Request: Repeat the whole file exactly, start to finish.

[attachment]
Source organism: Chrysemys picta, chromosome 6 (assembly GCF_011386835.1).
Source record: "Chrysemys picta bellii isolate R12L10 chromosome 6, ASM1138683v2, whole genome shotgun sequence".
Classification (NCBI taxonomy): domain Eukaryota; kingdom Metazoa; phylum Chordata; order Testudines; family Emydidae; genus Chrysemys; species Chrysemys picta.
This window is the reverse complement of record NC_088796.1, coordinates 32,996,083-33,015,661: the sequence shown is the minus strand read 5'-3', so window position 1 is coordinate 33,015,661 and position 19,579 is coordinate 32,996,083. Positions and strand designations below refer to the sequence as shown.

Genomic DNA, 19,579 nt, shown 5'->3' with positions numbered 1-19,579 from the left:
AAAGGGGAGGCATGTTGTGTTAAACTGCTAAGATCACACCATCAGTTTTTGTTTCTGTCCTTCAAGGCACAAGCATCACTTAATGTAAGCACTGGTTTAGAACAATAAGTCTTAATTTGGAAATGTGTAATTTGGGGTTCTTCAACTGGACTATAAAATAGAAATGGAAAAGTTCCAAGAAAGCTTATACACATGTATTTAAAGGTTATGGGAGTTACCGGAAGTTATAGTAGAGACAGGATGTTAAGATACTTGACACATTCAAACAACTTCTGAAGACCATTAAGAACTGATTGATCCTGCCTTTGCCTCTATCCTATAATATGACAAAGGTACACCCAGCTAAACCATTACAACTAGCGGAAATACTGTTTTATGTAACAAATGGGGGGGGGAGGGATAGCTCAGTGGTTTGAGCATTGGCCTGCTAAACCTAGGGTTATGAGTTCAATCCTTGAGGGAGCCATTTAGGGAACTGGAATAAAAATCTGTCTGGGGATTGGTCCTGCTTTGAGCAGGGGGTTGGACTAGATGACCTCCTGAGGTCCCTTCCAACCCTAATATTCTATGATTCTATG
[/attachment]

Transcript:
Source organism: Chrysemys picta, chromosome 6 (assembly GCF_011386835.1).
Source record: "Chrysemys picta bellii isolate R12L10 chromosome 6, ASM1138683v2, whole genome shotgun sequence".
Classification (NCBI taxonomy): domain Eukaryota; kingdom Metazoa; phylum Chordata; order Testudines; family Emydidae; genus Chrysemys; species Chrysemys picta.
This window is the reverse complement of record NC_088796.1, coordinates 32,996,083-33,015,661: the sequence shown is the minus strand read 5'-3', so window position 1 is coordinate 33,015,661 and position 19,579 is coordinate 32,996,083. Positions and strand designations below refer to the sequence as shown.

Genomic DNA, 19,579 nt, shown 5'->3' with positions numbered 1-19,579 from the left:
AAAGGGGAGGCATGTTGTGTTAAACTGCTAAGATCACACCATCAGTTTTTGTTTCTGTCCTTCAAGGCACAAGCATCACTTAATGTAAGCACTGGTTTAGAACAATAAGTCTTAATTTGGAAATGTGTAATTTGGGGTTCTTCAACTGGACTATAAAATAGAAATGGAAAAGTTCCAAGAAAGCTTATACACATGTATTTAAAGGTTATGGGAGTTACCGGAAGTTATAGTAGAGACAGGATGTTAAGATACTTGACACATTCAAACAACTTCTGAAGACCATTAAGAACTGATTGATCCTGCCTTTGCCTCTATCCTATAATATGACAAAGGTACACCCAGCTAAACCATTACAACTAGCGGAAATACTGTTTTATGTAACAAATGGGGGGGGGAGGGATAGCTCAGTGGTTTGAGCATTGGCCTGCTAAACCTAGGGTTATGAGTTCAATCCTTGAGGGAGCCATTTAGGGAACTGGAATAAAAATCTGTCTGGGGATTGGTCCTGCTTTGAGCAGGGGGTTGGACTAGATGACCTCCTGAGGTCCCTTCCAACCCTAATATTCTATGATTCTATG